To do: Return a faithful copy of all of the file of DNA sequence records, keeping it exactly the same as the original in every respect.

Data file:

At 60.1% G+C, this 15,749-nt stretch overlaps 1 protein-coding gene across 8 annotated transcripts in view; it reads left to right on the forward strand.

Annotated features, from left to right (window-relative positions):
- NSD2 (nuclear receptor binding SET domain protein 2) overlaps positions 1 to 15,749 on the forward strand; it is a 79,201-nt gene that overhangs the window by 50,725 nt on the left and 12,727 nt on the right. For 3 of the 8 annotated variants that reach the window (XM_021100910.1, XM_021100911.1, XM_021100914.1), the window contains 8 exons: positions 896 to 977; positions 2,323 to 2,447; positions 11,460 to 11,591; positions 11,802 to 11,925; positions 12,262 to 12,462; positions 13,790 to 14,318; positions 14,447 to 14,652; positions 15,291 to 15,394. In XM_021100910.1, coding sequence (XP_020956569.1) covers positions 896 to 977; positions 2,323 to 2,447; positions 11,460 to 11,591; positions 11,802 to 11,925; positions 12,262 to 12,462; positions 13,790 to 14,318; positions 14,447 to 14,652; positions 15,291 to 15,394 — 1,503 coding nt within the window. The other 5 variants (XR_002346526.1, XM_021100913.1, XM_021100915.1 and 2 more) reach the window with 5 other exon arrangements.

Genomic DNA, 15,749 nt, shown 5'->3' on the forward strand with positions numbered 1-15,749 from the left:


At 60.1% G+C, this 15,749-nt stretch overlaps 1 protein-coding gene across 8 annotated transcripts in view; it reads left to right on the forward strand.

Annotated features, from left to right (window-relative positions):
- NSD2 (nuclear receptor binding SET domain protein 2) overlaps positions 1 to 15,749 on the forward strand; it is a 79,201-nt gene that overhangs the window by 50,725 nt on the left and 12,727 nt on the right. For 3 of the 8 annotated variants that reach the window (XM_021100910.1, XM_021100911.1, XM_021100914.1), the window contains 8 exons: positions 896 to 977; positions 2,323 to 2,447; positions 11,460 to 11,591; positions 11,802 to 11,925; positions 12,262 to 12,462; positions 13,790 to 14,318; positions 14,447 to 14,652; positions 15,291 to 15,394. In XM_021100910.1, coding sequence (XP_020956569.1) covers positions 896 to 977; positions 2,323 to 2,447; positions 11,460 to 11,591; positions 11,802 to 11,925; positions 12,262 to 12,462; positions 13,790 to 14,318; positions 14,447 to 14,652; positions 15,291 to 15,394 — 1,503 coding nt within the window. The other 5 variants (XR_002346526.1, XM_021100913.1, XM_021100915.1 and 2 more) reach the window with 5 other exon arrangements.

Genomic DNA, 15,749 nt, shown 5'->3' on the forward strand with positions numbered 1-15,749 from the left: